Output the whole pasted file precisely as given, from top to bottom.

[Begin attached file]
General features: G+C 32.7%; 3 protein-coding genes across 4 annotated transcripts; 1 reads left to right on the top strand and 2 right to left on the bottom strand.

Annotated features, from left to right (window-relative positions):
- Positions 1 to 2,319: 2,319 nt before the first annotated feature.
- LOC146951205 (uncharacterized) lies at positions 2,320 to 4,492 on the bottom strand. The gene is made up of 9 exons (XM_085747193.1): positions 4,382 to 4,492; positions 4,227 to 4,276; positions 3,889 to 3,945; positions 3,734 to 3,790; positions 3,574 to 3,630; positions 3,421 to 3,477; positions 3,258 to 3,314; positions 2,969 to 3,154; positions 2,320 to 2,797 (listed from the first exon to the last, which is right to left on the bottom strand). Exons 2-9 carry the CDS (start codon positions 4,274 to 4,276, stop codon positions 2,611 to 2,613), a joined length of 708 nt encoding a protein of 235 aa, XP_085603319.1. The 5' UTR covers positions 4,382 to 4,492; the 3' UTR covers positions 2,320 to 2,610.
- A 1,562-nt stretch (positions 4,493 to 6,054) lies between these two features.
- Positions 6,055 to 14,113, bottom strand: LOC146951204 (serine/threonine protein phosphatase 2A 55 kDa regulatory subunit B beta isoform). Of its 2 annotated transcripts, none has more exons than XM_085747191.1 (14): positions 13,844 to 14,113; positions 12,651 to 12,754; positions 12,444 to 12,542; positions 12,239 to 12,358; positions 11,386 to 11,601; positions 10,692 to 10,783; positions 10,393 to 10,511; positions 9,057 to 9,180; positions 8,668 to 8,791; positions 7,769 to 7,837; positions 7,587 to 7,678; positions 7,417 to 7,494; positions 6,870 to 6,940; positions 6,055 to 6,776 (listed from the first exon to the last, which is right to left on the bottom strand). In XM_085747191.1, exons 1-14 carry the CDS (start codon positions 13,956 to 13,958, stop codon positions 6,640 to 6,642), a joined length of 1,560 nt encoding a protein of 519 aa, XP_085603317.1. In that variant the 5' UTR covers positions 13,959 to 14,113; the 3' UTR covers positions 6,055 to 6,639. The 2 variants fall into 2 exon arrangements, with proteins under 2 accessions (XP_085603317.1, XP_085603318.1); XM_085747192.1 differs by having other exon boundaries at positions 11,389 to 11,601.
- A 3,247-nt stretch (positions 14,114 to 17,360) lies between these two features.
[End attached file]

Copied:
General features: G+C 32.7%; 3 protein-coding genes across 4 annotated transcripts; 1 reads left to right on the top strand and 2 right to left on the bottom strand.

Annotated features, from left to right (window-relative positions):
- Positions 1 to 2,319: 2,319 nt before the first annotated feature.
- LOC146951205 (uncharacterized) lies at positions 2,320 to 4,492 on the bottom strand. The gene is made up of 9 exons (XM_085747193.1): positions 4,382 to 4,492; positions 4,227 to 4,276; positions 3,889 to 3,945; positions 3,734 to 3,790; positions 3,574 to 3,630; positions 3,421 to 3,477; positions 3,258 to 3,314; positions 2,969 to 3,154; positions 2,320 to 2,797 (listed from the first exon to the last, which is right to left on the bottom strand). Exons 2-9 carry the CDS (start codon positions 4,274 to 4,276, stop codon positions 2,611 to 2,613), a joined length of 708 nt encoding a protein of 235 aa, XP_085603319.1. The 5' UTR covers positions 4,382 to 4,492; the 3' UTR covers positions 2,320 to 2,610.
- A 1,562-nt stretch (positions 4,493 to 6,054) lies between these two features.
- Positions 6,055 to 14,113, bottom strand: LOC146951204 (serine/threonine protein phosphatase 2A 55 kDa regulatory subunit B beta isoform). Of its 2 annotated transcripts, none has more exons than XM_085747191.1 (14): positions 13,844 to 14,113; positions 12,651 to 12,754; positions 12,444 to 12,542; positions 12,239 to 12,358; positions 11,386 to 11,601; positions 10,692 to 10,783; positions 10,393 to 10,511; positions 9,057 to 9,180; positions 8,668 to 8,791; positions 7,769 to 7,837; positions 7,587 to 7,678; positions 7,417 to 7,494; positions 6,870 to 6,940; positions 6,055 to 6,776 (listed from the first exon to the last, which is right to left on the bottom strand). In XM_085747191.1, exons 1-14 carry the CDS (start codon positions 13,956 to 13,958, stop codon positions 6,640 to 6,642), a joined length of 1,560 nt encoding a protein of 519 aa, XP_085603317.1. In that variant the 5' UTR covers positions 13,959 to 14,113; the 3' UTR covers positions 6,055 to 6,639. The 2 variants fall into 2 exon arrangements, with proteins under 2 accessions (XP_085603317.1, XP_085603318.1); XM_085747192.1 differs by having other exon boundaries at positions 11,389 to 11,601.
- A 3,247-nt stretch (positions 14,114 to 17,360) lies between these two features.